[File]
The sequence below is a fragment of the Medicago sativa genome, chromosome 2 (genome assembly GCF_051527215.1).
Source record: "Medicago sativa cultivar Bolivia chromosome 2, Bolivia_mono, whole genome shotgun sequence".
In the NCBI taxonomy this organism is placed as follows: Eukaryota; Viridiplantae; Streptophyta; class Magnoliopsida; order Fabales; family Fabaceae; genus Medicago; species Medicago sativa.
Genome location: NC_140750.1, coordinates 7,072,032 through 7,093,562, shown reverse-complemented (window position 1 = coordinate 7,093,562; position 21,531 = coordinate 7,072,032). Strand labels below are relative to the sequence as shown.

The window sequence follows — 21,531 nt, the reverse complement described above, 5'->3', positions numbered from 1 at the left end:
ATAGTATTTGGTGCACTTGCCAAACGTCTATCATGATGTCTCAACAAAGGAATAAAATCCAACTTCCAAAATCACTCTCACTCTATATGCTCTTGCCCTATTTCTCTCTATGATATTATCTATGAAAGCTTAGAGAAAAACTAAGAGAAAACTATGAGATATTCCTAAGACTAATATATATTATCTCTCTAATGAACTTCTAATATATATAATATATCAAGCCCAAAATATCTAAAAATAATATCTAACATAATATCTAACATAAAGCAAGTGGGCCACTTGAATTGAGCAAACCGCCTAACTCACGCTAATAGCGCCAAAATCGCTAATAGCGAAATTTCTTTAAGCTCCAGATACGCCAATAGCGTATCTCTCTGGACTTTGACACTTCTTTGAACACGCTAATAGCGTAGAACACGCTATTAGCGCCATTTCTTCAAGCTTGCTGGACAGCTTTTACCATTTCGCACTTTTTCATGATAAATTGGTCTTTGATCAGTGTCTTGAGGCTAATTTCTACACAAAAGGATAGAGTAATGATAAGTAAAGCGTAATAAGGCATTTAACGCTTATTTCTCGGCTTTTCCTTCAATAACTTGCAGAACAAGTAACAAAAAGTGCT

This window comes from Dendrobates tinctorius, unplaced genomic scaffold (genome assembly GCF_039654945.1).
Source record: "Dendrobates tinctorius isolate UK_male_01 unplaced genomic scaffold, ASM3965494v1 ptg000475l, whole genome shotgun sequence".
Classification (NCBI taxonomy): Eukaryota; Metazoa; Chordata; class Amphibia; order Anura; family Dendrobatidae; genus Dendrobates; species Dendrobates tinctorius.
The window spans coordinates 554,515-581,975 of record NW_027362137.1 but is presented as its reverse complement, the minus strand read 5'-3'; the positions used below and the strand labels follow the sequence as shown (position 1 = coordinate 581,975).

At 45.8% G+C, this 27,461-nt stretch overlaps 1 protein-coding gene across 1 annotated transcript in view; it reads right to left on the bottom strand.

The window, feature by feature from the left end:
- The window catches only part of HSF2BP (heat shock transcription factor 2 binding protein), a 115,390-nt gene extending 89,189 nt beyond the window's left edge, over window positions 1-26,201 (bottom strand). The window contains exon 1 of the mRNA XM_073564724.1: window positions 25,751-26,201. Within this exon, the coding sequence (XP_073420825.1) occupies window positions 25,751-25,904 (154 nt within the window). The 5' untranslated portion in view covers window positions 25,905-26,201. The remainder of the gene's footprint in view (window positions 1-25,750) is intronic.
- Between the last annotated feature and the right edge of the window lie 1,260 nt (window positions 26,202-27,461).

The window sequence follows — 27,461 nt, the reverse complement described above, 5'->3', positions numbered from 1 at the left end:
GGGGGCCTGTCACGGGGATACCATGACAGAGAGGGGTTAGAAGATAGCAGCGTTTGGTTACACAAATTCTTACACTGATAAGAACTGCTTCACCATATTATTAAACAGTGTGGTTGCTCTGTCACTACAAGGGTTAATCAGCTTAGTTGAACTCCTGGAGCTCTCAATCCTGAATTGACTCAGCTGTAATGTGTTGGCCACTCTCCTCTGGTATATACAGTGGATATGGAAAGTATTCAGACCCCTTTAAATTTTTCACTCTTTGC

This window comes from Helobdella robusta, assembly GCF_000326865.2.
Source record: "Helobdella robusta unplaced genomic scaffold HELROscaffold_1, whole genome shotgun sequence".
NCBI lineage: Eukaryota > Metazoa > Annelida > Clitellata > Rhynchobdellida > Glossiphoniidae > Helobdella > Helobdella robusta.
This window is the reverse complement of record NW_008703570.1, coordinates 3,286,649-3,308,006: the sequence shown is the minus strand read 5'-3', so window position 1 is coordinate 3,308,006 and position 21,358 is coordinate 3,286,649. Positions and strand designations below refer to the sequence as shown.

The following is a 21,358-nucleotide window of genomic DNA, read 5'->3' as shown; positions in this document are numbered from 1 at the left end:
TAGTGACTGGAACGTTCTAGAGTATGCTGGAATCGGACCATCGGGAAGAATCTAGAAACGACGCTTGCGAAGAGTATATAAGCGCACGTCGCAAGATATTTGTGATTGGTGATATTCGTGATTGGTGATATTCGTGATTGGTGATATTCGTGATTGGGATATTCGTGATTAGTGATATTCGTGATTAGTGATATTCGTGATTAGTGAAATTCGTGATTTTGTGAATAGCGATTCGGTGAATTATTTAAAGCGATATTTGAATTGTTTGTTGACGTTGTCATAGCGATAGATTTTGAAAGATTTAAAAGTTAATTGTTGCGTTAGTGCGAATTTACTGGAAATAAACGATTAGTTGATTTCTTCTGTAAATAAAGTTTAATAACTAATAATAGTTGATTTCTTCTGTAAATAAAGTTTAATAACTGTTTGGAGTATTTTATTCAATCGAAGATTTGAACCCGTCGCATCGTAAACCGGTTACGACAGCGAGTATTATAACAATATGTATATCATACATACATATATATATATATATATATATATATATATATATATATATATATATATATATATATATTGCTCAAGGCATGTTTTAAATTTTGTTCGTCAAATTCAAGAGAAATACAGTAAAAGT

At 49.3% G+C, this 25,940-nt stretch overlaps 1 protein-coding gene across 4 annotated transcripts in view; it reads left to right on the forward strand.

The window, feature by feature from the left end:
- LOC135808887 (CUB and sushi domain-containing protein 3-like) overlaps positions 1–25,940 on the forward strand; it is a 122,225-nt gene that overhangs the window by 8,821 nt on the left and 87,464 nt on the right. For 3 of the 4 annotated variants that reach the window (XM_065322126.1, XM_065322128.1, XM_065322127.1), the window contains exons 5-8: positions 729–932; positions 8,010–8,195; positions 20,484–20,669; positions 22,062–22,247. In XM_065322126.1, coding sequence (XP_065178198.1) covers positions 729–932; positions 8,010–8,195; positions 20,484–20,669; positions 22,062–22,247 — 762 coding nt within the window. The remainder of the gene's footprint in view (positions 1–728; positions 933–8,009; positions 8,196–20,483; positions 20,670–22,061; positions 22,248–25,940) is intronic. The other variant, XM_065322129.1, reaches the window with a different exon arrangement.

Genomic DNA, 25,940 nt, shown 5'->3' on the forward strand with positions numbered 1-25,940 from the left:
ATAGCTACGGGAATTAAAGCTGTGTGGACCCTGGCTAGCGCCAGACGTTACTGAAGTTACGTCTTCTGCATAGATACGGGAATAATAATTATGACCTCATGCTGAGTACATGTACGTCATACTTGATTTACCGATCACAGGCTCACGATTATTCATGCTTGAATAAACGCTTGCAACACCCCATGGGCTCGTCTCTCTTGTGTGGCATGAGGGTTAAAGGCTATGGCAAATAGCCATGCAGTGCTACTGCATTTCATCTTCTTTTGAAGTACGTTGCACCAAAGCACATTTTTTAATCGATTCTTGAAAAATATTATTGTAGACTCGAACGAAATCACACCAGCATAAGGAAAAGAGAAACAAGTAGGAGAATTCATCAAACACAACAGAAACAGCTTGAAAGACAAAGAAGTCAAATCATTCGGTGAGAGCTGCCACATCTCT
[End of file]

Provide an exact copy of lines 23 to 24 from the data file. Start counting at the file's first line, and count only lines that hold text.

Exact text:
At 49.3% G+C, this 25,940-nt stretch overlaps 1 protein-coding gene across 4 annotated transcripts in view; it reads left to right on the forward strand.

The window, feature by feature from the left end: